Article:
New terms are marked in red, ante-dates in blue. The format has been improved: entries now link to the specific part of an entry, its sense and where pertinent its homonym number. Unfortunately the software does not permit click-through access (this is in development) , but users will be able to see at once which part of an entry has improved.

IMPORTANT NOTICE ABOUT SUBSCRIPTIONS

UNTIL FURTHER NOTICE GREEN’S DICTIONARY OF SLANG WILL NOT BE ABLE TO ACCEPT NEW SUBSCRIPTIONS. YOUR CURRENT SUBSCRIPTIONS WILL BE HONOURED. FURTHER INFORMATION WILL BE POSTED AS SOON AS POSSIBLE.

AB&Z: Anthony Burgess’ Lost Dictionary of Slang

This is the text of a talk I gave at the international Anthony Burgess Foundation in Manchester earlier in July 2017. It looks at Anthony Burgess’ attempt to compile a dictionary of slang, for which he was commissioned by Penguin books in 1965. As the talk explains, despite his initial committment to the task, it did work out. Brugess abandoned the task, and returned his publisher’s advance in 1966. The dictionary then seemed to vanish. Remarkably, and quite by chance, it was rediscovered in 2012 at the bottom of an old box of the author’s bed-linen.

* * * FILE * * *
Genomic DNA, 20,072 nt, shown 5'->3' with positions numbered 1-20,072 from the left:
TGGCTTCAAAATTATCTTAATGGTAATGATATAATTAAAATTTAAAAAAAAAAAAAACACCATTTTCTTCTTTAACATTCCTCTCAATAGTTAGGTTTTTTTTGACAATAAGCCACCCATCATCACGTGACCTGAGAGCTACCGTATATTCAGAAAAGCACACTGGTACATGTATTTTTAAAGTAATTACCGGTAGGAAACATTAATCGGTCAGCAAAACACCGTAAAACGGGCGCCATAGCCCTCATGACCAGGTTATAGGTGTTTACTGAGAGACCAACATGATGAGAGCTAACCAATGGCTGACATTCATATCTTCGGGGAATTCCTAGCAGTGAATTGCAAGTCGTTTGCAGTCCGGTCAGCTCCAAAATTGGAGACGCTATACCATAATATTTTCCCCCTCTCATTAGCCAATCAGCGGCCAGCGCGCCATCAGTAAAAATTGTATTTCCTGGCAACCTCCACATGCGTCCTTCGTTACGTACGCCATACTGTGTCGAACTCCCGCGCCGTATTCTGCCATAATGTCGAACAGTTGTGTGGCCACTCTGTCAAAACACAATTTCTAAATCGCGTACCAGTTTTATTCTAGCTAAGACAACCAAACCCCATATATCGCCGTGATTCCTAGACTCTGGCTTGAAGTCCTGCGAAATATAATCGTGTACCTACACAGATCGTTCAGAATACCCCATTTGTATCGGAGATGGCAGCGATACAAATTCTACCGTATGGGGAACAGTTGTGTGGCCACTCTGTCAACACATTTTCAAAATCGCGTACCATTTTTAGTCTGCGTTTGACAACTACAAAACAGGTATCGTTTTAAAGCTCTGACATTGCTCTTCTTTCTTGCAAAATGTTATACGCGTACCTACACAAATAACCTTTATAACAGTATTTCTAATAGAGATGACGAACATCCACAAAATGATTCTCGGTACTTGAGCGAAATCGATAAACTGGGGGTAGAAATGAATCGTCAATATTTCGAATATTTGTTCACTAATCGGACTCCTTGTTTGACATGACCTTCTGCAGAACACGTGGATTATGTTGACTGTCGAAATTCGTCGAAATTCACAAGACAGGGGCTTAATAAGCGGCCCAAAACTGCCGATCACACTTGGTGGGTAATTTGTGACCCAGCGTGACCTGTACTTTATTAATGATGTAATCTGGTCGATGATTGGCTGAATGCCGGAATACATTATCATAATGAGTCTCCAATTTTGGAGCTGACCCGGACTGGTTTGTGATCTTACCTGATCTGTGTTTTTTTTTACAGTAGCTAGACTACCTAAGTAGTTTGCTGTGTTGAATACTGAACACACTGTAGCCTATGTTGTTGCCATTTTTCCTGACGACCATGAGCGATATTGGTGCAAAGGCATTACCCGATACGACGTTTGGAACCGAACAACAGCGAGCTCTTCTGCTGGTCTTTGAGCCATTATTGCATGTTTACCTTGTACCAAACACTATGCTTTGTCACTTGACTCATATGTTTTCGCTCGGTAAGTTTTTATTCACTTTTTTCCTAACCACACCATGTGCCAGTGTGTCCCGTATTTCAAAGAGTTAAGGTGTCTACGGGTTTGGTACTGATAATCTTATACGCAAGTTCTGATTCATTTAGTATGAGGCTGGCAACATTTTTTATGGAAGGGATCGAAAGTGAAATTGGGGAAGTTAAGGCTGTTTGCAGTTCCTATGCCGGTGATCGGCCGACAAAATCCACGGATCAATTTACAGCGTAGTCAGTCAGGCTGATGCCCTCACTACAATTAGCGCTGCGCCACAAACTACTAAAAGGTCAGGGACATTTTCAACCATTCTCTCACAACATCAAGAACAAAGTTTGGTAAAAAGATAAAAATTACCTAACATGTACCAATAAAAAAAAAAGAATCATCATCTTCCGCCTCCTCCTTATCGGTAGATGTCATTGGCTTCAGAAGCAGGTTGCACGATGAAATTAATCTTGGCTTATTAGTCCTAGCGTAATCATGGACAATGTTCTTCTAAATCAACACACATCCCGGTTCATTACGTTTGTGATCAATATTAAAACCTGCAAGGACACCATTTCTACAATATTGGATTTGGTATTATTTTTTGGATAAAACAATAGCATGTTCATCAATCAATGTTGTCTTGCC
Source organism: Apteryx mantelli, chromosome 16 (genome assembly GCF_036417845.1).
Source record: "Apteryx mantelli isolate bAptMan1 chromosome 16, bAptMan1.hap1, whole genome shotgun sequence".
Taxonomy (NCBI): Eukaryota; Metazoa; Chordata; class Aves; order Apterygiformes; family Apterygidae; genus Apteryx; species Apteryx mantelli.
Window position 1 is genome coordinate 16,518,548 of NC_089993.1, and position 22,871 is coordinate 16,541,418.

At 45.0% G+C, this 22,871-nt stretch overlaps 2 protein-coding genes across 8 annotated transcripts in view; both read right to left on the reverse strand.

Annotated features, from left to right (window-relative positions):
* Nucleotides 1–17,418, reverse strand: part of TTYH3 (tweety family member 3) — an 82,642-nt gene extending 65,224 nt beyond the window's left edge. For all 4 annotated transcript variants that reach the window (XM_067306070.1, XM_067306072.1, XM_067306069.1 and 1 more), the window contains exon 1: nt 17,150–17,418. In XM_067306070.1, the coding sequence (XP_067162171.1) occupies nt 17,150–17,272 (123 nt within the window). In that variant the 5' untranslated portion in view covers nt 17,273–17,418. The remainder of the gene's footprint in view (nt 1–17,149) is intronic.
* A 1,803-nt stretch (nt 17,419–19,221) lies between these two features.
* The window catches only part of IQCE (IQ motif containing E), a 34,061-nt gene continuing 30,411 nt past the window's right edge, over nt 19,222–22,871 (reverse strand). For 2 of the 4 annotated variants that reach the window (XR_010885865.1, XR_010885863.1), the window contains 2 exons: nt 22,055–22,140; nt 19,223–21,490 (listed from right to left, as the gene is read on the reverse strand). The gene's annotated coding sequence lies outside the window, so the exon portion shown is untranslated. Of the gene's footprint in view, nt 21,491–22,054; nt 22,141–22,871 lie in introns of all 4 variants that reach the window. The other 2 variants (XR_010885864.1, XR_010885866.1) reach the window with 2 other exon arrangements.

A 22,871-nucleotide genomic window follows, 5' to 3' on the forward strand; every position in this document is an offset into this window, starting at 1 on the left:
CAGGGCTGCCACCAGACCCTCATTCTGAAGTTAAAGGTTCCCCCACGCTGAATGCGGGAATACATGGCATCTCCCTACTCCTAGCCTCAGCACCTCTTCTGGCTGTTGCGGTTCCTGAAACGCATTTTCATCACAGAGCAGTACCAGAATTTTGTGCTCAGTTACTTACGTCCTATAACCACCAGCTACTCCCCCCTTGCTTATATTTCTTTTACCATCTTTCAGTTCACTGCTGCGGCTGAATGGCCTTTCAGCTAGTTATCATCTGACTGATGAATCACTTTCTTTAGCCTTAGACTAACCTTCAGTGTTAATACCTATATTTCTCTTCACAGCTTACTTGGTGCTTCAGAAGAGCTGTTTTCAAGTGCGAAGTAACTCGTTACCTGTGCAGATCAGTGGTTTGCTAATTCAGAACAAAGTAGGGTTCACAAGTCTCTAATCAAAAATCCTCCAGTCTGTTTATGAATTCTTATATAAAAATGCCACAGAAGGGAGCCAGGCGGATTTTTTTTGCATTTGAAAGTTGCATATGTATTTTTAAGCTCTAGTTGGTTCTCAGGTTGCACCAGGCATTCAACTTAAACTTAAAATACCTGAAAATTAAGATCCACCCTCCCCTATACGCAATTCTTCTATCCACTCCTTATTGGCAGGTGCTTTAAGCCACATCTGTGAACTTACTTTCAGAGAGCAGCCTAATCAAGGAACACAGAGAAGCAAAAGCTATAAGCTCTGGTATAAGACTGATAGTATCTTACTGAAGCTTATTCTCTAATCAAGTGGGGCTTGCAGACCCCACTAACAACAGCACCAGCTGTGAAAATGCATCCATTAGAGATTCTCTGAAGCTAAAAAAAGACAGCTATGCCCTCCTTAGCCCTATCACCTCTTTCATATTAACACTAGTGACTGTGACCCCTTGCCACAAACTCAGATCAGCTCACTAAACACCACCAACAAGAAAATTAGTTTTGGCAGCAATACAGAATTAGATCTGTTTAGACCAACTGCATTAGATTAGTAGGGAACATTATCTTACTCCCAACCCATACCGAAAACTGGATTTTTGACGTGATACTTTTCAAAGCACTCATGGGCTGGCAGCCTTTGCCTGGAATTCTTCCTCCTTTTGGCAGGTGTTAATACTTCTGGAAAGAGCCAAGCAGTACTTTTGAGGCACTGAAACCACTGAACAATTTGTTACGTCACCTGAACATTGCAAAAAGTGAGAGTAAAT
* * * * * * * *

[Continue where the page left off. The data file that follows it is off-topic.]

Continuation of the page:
What follows looks at the dictionary – its slang content and its lexicography – and at Burgess’s own involvement with slang as both reviewer and collector.I would like to thank the IABF and its director Prof. Andrew Biswell for permission to post the talk here.

 

  iabf-burgess-diary-1966-_0032

(more…)

Heroes & Heroines of Slang 5: Mary ‘Moll’ Frith

  moll

It is time for another of slang’s heroes. Or rather, heroines: this week Mary Frith, who bestrode both criminal London and the stage as her alter ego: ‘Moll Cutpurse.’

 

Frith was born near Ludgate in the City of London around 1584. For one who would go on to become a real-life ‘queen of crime’ her first recorded appearance was fittingly in a court record, accused of stealing a purse. No verdict is recorded, but there were further court appearances, again for thefts, at all of which she managed to obtain a verdict of ‘not guilty’.  In 1612, however, her luck seems to have run out. It is not certain when her nickname arrived, but it was certainly in place by that year when, writing to his friend Sir Dudley Carleton on 12 February, John Chamberlain told him how: